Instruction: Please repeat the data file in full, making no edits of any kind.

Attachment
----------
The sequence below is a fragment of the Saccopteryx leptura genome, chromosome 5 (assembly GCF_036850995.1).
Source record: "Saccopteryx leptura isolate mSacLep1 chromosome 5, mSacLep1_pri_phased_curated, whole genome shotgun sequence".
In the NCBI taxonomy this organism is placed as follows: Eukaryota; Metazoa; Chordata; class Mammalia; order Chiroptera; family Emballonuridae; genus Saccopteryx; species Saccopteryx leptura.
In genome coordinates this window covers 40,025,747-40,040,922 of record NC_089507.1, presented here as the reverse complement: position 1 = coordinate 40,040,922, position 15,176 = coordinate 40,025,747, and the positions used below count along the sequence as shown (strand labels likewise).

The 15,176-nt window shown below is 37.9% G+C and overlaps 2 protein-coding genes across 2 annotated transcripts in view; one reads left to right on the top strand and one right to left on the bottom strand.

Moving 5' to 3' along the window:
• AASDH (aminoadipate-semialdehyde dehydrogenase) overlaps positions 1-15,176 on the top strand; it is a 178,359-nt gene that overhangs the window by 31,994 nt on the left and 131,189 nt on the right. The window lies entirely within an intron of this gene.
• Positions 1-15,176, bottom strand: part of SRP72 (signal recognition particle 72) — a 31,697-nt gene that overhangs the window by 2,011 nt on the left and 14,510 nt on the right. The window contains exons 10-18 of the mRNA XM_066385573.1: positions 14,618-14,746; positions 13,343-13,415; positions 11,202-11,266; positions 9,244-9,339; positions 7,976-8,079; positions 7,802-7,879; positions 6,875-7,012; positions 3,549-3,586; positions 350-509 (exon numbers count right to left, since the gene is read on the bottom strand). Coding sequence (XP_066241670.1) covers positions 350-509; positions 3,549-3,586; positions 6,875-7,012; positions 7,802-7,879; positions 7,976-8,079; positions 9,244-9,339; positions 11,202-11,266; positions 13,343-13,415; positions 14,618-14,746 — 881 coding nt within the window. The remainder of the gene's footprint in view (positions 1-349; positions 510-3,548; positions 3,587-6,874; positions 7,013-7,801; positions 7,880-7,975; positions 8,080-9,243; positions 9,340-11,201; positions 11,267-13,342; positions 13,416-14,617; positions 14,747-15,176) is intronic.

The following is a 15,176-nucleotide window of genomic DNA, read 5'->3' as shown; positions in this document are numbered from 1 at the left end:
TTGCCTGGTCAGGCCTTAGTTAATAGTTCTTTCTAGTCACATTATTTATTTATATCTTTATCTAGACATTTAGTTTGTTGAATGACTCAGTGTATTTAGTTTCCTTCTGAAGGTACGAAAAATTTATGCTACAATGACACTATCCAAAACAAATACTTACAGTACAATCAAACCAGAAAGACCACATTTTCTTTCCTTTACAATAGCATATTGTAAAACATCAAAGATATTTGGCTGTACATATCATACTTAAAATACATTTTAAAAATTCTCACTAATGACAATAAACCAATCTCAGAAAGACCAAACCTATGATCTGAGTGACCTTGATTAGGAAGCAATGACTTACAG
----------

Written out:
The sequence below is a fragment of the Saccopteryx leptura genome, chromosome 5 (assembly GCF_036850995.1).
Source record: "Saccopteryx leptura isolate mSacLep1 chromosome 5, mSacLep1_pri_phased_curated, whole genome shotgun sequence".
In the NCBI taxonomy this organism is placed as follows: Eukaryota; Metazoa; Chordata; class Mammalia; order Chiroptera; family Emballonuridae; genus Saccopteryx; species Saccopteryx leptura.
In genome coordinates this window covers 40,025,747-40,040,922 of record NC_089507.1, presented here as the reverse complement: position 1 = coordinate 40,040,922, position 15,176 = coordinate 40,025,747, and the positions used below count along the sequence as shown (strand labels likewise).

The 15,176-nt window shown below is 37.9% G+C and overlaps 2 protein-coding genes across 2 annotated transcripts in view; one reads left to right on the top strand and one right to left on the bottom strand.

Moving 5' to 3' along the window:
• AASDH (aminoadipate-semialdehyde dehydrogenase) overlaps positions 1-15,176 on the top strand; it is a 178,359-nt gene that overhangs the window by 31,994 nt on the left and 131,189 nt on the right. The window lies entirely within an intron of this gene.
• Positions 1-15,176, bottom strand: part of SRP72 (signal recognition particle 72) — a 31,697-nt gene that overhangs the window by 2,011 nt on the left and 14,510 nt on the right. The window contains exons 10-18 of the mRNA XM_066385573.1: positions 14,618-14,746; positions 13,343-13,415; positions 11,202-11,266; positions 9,244-9,339; positions 7,976-8,079; positions 7,802-7,879; positions 6,875-7,012; positions 3,549-3,586; positions 350-509 (exon numbers count right to left, since the gene is read on the bottom strand). Coding sequence (XP_066241670.1) covers positions 350-509; positions 3,549-3,586; positions 6,875-7,012; positions 7,802-7,879; positions 7,976-8,079; positions 9,244-9,339; positions 11,202-11,266; positions 13,343-13,415; positions 14,618-14,746 — 881 coding nt within the window. The remainder of the gene's footprint in view (positions 1-349; positions 510-3,548; positions 3,587-6,874; positions 7,013-7,801; positions 7,880-7,975; positions 8,080-9,243; positions 9,340-11,201; positions 11,267-13,342; positions 13,416-14,617; positions 14,747-15,176) is intronic.

The following is a 15,176-nucleotide window of genomic DNA, read 5'->3' as shown; positions in this document are numbered from 1 at the left end:
TTGCCTGGTCAGGCCTTAGTTAATAGTTCTTTCTAGTCACATTATTTATTTATATCTTTATCTAGACATTTAGTTTGTTGAATGACTCAGTGTATTTAGTTTCCTTCTGAAGGTACGAAAAATTTATGCTACAATGACACTATCCAAAACAAATACTTACAGTACAATCAAACCAGAAAGACCACATTTTCTTTCCTTTACAATAGCATATTGTAAAACATCAAAGATATTTGGCTGTACATATCATACTTAAAATACATTTTAAAAATTCTCACTAATGACAATAAACCAATCTCAGAAAGACCAAACCTATGATCTGAGTGACCTTGATTAGGAAGCAATGACTTACAG